Ulrich Donaggi, born and bred #Weskus resident, is a trained accountant who has quit auditing
Dear tourism stakeholders
I am convinced that no business can be sustainable if it is not managed responsibly. This should be part of everyone’s everyday lifestyle. It does not necessarily have to cost money. Living responsible actually saves you money on the long run. It saves the environment and improves the lives of animals, insects and people.
Please read Heidi van der Watt’s introduction on the right.
Would you like to know how to be more responsible? Follow this link
Heidi is an International Sustainable Tourism Specialist who is the founder of Better Tourism Africa (formerly the International Centre for Responsible Tourism – South Africa) and owner of EDGE Tourism Solutions, based in South Africa.
Heidi has helped shape South Africa’s vision as a responsible tourism destination. She developed a National Strategy for Responsible Tourism for the Department of Tourism, played a key role in the development of the Responsible Tourism Guidelines, and managed the development of Cape Town’s Responsible Tourism Policy and Action Plan and the national Minimum Standard for Responsible Tourism. Heidi holds leadership positions in a number of African organisations, including the Sustainable Tourism Certification Alliance Africa and the Sustainable Tourism Partnership Programme. Heidi is also a Director of the Global Sustainable Tourism Council and a member of the WTM Responsible Tourism Advisory Panel.
Travel Responsibly in die Weskus
Most people travel for fun but increasingly travellers are becoming aware of how tourism contributes to global warming, destruction of the environment, erosion of cultures and poverty – and so there’s a worldwide call to travel more mindfully. Thankfully, travelling responsibly doesn’t mean that you have to compromise on how enjoyable your travels are, and in many cases you will have a better time by finding better ways to travel.
By choosing socially and environmentally responsible accommodation, tour operators, activities, transport and places to eat, you can ensure that your trip contributes to conservation efforts and the well-being of communities. And, you’ll discover that because these tourism operators put you in touch with nature, bring you closer to the people, cultures and creativity of the places you visit, and serve food that simply tastes better, travelling responsibly makes for excellent experiences.
Here are some ways in which you can be a responsible tourist during your visit to our region.
Choose responsible tourism businesses
Choosing businesses that operate responsibly is a simple but significant way of travelling responsibly. Many tourism businesses claim to be “green” or “eco-friendly” – but how can you know that they are really environmentally and socially responsible? A responsible tourism operator will have a responsible tourism policy, or at least a page on their website saying how they operate responsibly. Businesses that are certified by Fair Trade Tourism are also a good choice because they have met stringent conditions to get certified. Next time you’re planning to travel to the West Coast, also take a look at our #GoGreenWeskus directory to choose products that will help you make a difference.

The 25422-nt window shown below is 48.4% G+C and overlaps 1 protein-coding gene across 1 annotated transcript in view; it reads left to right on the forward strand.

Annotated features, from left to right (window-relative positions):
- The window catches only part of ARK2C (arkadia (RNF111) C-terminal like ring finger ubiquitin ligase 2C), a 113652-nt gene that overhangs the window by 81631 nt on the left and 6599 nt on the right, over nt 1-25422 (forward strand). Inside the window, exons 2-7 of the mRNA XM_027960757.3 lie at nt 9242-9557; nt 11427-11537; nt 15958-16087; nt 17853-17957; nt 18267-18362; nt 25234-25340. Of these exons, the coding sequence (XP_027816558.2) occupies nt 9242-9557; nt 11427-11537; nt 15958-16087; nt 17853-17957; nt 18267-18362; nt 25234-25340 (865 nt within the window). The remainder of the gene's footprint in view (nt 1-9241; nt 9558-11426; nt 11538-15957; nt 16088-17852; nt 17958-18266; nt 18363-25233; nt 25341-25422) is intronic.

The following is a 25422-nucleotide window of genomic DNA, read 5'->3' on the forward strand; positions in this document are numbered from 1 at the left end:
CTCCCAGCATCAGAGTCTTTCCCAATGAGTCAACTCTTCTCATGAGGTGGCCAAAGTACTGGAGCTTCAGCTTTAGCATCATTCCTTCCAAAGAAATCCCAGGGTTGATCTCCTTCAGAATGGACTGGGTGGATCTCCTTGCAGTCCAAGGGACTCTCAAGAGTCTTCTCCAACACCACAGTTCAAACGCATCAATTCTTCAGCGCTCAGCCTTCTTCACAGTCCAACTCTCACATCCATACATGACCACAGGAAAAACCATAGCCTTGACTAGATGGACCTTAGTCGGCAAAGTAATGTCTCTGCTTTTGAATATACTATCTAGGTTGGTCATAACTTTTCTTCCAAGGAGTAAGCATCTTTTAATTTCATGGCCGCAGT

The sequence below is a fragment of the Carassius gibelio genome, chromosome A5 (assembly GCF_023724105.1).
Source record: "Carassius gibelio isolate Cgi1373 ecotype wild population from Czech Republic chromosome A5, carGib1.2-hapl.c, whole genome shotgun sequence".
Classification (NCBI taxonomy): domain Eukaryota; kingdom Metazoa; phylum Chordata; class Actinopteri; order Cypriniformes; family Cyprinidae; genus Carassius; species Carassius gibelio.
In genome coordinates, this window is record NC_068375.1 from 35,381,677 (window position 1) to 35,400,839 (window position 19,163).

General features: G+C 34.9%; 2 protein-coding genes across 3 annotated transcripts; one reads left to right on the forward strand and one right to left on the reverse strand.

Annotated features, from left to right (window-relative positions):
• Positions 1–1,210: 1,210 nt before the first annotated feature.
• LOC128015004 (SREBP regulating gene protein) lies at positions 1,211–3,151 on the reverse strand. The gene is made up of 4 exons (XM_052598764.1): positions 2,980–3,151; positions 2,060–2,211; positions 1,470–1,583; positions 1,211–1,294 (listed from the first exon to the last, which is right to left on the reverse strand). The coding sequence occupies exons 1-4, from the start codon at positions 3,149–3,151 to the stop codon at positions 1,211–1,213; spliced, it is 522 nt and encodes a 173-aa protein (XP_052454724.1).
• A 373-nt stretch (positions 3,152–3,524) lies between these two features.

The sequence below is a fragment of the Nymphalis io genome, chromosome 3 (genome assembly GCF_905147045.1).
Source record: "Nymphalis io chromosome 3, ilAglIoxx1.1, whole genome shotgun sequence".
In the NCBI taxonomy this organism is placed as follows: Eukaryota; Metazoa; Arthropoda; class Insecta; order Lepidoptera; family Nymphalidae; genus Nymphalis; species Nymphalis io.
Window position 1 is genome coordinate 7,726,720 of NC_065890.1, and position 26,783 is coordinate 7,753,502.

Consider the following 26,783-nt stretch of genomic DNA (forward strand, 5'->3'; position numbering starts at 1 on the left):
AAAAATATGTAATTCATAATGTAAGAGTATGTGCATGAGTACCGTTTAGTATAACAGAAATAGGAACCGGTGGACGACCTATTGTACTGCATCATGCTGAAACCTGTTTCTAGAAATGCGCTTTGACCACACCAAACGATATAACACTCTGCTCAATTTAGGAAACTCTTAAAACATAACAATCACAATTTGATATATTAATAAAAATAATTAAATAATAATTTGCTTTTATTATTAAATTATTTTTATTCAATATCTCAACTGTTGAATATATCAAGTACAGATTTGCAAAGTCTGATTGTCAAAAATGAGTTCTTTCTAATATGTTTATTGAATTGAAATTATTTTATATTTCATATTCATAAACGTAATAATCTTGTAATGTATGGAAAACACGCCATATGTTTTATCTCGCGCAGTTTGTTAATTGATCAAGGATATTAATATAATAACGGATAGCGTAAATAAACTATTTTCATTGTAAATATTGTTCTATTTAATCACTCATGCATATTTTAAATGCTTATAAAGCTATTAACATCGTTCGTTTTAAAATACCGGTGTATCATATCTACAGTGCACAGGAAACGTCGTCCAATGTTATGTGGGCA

Be water and energy-wise.
Water is scarce in most parts of South Africa and all of the country has water restrictions. Do your bit to save water by having a shower instead of a bath, limiting your shower to seven minutes, not letting water run unnecessarily, and closing taps properly. You can also help to reduce the amount of greenhouse gasses that are released by your trip – switch off air-conditioners and lights when you leave your room, unplug cell phone and camera chargers when not in use, and ask your accommodation not to change supply fresh towels daily. Walk, cycle and use the bus explore our towns.
Support local artists and producers.
The West Coast is bursting with artistic talent, and whether it’s a wire-animal from a street vendor or a painting from a modern art gallery, there’s something for everyone. These purchases not only give you a memento of your visit, they support local artists. Remember though that buying ivory products is illegal in South Africa, and while you can bargain with traders, still pay a fair price. The many wineries, breweries, farmstalls and markets in our region offer fresh produce, preserves and honey, craft beer and wines, environmentally friendly cosmetics and much more. Whether you’re shopping for groceries, a snack for the road or a memento of your trip, you’ll be spoilt for choice.
Don’t give money to beggars.
It’s natural to feel compassion for beggars, vagrants and children living on the streets, but it’s best not to give them money. If you really want to help, rather donate to organisations that provide meals, shelter and other services to the poor and homeless. This way you’ll know where your contributions are going and that you are making a real difference.